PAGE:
A report published by the World Health Organization (WHO) on Tuesday, March 9, highlighted that violence against women remains “devastatingly pervasive” across the globe with one in every three women in the world facing some form of physical or sexual violence.
Based on data “from the largest ever study of the prevalence of violence against women,” the report says that one out of every four young women (aged 15-24 years) in a relationship has experienced violence at the hands of their intimate partner by their mid-twenties. Apart from causing physical harm, this violence also leads to various social, economic and psychological issues in women’s lives.
The report was prepared by the WHO on behalf of a UN special working group based on data collected between 2000 and 2018. According to the authors of the report, the figures of violence against women have broadly remained unchanged in the past decade.
The report also highlights the relationship between economic conditions and cases of violence against women. It notes that women in poorer, low- and medium-income countries are more prone to violence by their partners than women in richer countries. The regions of South Asia, Sub-Saharan Africa and Oceania report the highest rates of intimate partner violence (33% to 51%) among women aged between 15 and 49 years.
The report adds that 38% of all murders of women globally are committed by their intimate partners. It also points out that violence by an intimate partner is the most prevalent form of violence against women. In more than 90% of the reported cases of violence (641 million out of a total of 736 million), the perpetrator was either the husband or a partner. The report states that 6% of the women have reported sexual violence by a non-partner. It also mentions that since cases of violence against women are grossly under-reported due to stigma and various other structural reasons, the reported numbers do not reflect the true picture.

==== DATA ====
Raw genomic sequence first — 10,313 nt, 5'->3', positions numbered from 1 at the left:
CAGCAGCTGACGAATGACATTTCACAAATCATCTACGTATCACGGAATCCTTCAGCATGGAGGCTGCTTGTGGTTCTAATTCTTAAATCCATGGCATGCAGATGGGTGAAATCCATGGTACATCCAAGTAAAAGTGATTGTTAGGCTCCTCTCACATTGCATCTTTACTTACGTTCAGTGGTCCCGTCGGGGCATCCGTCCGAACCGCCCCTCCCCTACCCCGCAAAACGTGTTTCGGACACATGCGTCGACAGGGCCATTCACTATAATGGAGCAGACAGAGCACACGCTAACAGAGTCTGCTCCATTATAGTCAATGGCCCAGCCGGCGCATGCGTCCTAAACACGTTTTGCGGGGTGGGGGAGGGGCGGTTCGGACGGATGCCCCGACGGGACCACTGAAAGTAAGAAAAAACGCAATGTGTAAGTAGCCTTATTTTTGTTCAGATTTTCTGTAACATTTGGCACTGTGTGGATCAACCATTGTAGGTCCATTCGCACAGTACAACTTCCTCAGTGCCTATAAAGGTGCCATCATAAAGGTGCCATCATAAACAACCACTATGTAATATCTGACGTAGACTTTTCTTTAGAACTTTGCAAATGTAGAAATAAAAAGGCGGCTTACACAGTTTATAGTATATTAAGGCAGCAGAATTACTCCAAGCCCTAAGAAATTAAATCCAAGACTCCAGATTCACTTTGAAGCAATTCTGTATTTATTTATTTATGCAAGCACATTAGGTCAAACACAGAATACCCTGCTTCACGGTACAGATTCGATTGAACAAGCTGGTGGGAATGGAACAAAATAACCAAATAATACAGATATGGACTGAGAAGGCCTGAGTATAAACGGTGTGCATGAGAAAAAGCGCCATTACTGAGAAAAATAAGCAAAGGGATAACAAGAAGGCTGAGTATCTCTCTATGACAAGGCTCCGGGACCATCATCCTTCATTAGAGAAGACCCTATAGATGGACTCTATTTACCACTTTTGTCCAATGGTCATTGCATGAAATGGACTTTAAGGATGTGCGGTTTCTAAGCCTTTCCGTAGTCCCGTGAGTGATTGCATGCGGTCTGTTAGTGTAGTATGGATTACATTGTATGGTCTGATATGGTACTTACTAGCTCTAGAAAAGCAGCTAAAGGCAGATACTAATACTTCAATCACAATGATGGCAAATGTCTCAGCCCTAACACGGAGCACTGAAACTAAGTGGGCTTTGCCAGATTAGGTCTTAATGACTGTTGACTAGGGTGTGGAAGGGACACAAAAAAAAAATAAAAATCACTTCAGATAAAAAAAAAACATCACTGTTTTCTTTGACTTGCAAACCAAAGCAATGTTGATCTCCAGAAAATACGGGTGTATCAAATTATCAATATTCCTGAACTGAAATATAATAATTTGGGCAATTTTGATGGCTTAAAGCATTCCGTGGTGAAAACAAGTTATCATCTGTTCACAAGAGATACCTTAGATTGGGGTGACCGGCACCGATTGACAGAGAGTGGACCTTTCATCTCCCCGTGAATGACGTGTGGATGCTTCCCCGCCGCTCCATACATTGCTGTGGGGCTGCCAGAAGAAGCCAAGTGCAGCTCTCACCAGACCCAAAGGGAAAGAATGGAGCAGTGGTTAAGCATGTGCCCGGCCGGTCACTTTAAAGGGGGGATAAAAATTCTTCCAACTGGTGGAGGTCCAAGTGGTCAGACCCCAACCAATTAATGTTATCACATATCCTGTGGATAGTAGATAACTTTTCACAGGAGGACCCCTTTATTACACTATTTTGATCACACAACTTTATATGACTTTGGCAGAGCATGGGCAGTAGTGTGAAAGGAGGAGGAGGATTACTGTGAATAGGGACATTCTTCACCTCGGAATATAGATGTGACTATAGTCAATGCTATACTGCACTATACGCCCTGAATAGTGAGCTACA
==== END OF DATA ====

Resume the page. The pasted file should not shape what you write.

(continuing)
Commenting on the report, WHO director general Tedros Adhanom Ghebreyesus said that “violence against women is endemic in every country and culture, causing harm to millions of women and their families.” Though the report does not include data collected during the COVID-19 period, Ghebreyesus underlined that the pandemic has exacerbated violence against women. He emphasized the need for a systemic fight against the evil of violence against women.
Talking about the rise in violence against women during the COVID-19 pandemic, UN Women executive director Phumzile Mlambo-Ngcuka said, “we know that the multiple impacts of COVID-19 have triggered a ‘shadow pandemic’ of increased reported violence of all kinds against women and girls.” She urged governments across the world to take proactive steps involving women to address the situation.
The report claims that the true extent of violence against women during the lockdown period will only be revealed after the survey resumes post the pandemic.